PS2 control code

 

First Milestone

 

To began my project I started to build the chassis of the tank. The tank chassis was part of a set that I ordered that came with the threads, motors, gearbox, and part of the body. I began my assembly with the gear box that was connected to the motors. The gearbox had four different variations that would change the rpm and torque ratios. I calculated the torque I would need to carry the weight of the Arduino, the motor shield, and battery pack. After I finished the gear box I mounted it to the body of the tank. Then I attached the mounts for the wheels and the wheels themselves. I attached the threads and tested my motors with a basic battery pack. It worked like a charm and I went on to programming the Arduino. I had to learn how to program an Arduino so I watched several videos online and listened to a very informative lecture given by my head instructor. After I had learned enough I attached my motor shield to the Arduino. To do this I had to solder on headers to the motor shield and then push the headers into the corresponding pins of the Arduino. Attached wires to my motors and plugged them into the motor terminals. When I began programming I ran into some trouble because I could get my motors to respond the Arduino’s commands. I learned that this problem was caused by an issue with a library I had downloaded. Once I download the right motor shield library I was able to control my motors with ease.

Code used for this milestone:

Motor run code

Starter Project: Minty Boost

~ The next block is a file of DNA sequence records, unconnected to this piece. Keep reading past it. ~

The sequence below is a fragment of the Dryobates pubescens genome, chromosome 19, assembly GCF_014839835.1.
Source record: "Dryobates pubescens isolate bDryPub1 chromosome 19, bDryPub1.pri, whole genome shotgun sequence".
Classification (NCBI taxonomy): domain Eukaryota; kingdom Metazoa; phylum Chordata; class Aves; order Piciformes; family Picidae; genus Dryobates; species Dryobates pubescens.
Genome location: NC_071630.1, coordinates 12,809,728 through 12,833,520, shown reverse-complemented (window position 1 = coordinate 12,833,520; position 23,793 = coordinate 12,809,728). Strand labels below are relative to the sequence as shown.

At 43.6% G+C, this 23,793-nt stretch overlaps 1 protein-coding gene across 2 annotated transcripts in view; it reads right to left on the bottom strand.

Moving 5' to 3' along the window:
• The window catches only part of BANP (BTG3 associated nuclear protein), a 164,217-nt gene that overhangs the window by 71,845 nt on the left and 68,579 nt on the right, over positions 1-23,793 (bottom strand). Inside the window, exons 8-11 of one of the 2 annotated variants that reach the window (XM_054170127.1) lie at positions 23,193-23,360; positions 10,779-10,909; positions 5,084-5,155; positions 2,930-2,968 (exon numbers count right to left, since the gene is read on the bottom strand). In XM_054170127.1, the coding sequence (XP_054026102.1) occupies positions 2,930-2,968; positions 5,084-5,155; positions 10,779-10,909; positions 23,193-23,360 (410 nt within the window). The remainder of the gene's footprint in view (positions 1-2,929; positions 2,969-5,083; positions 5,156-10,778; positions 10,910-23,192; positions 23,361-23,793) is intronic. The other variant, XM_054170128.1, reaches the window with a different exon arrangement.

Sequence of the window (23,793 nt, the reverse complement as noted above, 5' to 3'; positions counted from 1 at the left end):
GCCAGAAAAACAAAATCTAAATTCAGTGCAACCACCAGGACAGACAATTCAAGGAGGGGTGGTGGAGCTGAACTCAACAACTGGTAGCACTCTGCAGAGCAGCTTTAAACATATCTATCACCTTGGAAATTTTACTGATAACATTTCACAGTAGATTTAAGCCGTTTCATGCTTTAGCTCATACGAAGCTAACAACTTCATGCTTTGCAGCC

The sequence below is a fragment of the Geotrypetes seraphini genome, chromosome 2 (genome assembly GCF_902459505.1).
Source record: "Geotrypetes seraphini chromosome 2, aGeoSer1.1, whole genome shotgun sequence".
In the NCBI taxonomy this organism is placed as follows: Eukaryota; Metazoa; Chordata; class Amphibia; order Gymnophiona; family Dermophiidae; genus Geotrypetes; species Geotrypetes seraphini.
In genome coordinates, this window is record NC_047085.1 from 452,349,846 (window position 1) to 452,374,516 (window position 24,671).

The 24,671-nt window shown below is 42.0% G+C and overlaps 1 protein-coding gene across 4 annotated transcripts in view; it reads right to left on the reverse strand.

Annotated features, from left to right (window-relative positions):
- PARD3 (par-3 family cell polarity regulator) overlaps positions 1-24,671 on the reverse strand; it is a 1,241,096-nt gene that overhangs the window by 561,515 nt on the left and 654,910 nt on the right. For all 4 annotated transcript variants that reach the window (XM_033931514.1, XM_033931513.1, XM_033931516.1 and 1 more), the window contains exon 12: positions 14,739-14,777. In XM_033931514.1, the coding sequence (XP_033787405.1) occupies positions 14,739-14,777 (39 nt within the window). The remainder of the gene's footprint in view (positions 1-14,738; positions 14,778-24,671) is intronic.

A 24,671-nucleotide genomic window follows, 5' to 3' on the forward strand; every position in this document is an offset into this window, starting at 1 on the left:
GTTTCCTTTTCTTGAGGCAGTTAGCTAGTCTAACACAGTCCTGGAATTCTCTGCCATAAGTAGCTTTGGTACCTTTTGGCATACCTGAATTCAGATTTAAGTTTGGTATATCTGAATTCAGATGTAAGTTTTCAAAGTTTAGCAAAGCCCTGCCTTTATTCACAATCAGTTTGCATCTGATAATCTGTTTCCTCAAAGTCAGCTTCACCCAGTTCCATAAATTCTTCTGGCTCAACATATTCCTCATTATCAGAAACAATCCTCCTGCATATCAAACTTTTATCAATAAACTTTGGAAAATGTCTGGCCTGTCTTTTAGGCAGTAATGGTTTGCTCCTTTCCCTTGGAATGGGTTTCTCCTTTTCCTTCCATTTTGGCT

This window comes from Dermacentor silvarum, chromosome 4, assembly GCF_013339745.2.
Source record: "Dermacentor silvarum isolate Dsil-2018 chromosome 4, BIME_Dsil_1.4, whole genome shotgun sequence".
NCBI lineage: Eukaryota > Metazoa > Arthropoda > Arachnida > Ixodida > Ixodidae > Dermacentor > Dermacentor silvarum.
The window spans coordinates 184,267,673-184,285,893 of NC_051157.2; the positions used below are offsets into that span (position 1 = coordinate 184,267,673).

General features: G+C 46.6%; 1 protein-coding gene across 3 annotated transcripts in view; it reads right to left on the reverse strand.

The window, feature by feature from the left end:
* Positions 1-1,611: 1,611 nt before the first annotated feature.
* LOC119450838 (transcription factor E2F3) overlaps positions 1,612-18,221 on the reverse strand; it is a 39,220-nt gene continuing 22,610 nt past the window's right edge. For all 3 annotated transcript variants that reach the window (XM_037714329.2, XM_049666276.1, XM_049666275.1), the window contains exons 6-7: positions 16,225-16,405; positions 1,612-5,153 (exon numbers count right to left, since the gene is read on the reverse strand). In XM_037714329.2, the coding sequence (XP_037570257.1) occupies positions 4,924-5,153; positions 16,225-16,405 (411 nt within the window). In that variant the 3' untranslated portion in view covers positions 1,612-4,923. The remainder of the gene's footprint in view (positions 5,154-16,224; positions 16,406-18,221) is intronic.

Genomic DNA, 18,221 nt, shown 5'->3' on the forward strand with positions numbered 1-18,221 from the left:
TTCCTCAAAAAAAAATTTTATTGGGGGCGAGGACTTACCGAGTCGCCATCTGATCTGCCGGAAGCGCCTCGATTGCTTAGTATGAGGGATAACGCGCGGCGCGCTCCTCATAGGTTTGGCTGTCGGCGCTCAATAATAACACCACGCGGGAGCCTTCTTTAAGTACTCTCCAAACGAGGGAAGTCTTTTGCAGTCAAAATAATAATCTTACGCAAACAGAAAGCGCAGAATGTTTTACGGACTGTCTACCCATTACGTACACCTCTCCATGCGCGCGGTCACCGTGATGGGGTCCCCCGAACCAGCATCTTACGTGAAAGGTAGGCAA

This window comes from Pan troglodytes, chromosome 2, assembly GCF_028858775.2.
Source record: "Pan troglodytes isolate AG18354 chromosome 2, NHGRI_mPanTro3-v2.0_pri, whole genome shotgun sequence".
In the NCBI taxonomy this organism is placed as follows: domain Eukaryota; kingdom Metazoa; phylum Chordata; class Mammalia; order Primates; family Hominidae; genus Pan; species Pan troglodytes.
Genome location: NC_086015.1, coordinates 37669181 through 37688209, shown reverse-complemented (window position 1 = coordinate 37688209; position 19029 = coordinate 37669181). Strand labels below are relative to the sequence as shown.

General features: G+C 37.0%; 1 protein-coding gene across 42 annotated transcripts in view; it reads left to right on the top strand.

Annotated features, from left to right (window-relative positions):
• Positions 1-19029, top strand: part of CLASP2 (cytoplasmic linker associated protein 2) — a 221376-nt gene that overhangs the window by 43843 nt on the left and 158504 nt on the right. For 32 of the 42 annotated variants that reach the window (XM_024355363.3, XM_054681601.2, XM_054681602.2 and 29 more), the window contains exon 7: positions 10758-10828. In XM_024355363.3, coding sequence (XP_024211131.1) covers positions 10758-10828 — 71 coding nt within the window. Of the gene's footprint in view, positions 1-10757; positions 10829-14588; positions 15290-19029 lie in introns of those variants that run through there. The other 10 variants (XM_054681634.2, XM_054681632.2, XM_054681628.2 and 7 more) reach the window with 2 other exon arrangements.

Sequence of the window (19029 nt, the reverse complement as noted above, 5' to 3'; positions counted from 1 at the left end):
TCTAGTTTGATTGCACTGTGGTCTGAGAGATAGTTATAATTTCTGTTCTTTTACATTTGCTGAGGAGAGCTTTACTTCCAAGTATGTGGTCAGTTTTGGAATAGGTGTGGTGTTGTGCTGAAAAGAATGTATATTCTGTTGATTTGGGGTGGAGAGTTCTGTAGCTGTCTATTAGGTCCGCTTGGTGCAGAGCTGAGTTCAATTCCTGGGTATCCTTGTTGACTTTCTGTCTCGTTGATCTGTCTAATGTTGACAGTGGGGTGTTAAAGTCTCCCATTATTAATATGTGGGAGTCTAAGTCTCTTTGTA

The Mintyboost phone charge functions around the boost converter which amplifies and converts voltage by rapidly creating and destroying magnetic fields within the power inductor. A switch located within the boost converter chip (LT1302) located in the center of the circuit board changes the flow of electricity in the circuit. Located below the boost converter is the C5 resistor. This resistor improves the booster converters compatibility with higher currents. When the switch is closed power is stored in the power inductor (L1), located on the left side to the boost converter, which creates a magnetic field and high-frequency square waves are produced. The power inductor resists the flow the current, but when the switch has opened the power directed through the entire circuit creating a back electromagnetic field with opposite polarity to the previous electric field allowing the current to flow. As a result, two voltages are produced, the supply voltage and the voltage from the back electromagnetic field. Together they produce a voltage greater than the initial supply voltage that flows through the Schottky diode (D1), located on the right side of the converter chip, which prevents current from flowing back into the inductor. The current is stored in a capacitor (C1) that leads to the USB port. As power is drained from the circuit by the phone a high-frequency signal is given to turn the switch within the boost converter chip. However, the electromagnetic fields that are produced create feedback due to their radiation  with nearby components. To help provide stability two electrolytic capacitors (C3,C4), located on the top left and lower right corners of the circuit board,  smooth the flow of current throughout the board and filter out low-frequency waves. Also, a ceramic capacitor (C2), located behind the power inductor, help filter out high-frequency waves to stabilize the current. There are four other resistors (R1-R4) that limit the voltage to certain parts of the USB connector to prevent the charger from overloading the phone being charged. All the parts working together help increase the 3 volts produced by the two AA batteries to 5 volts. The charge must be able to produce 5 volts in order to charge a phone. The most challenging part of this project was soldering the wires. The circuit board was really small and I have really big hands so working with it was a little awkward. My favorite part of this project was the sense of accomplishment I got after finishing the project and seeing all my hard work pay off.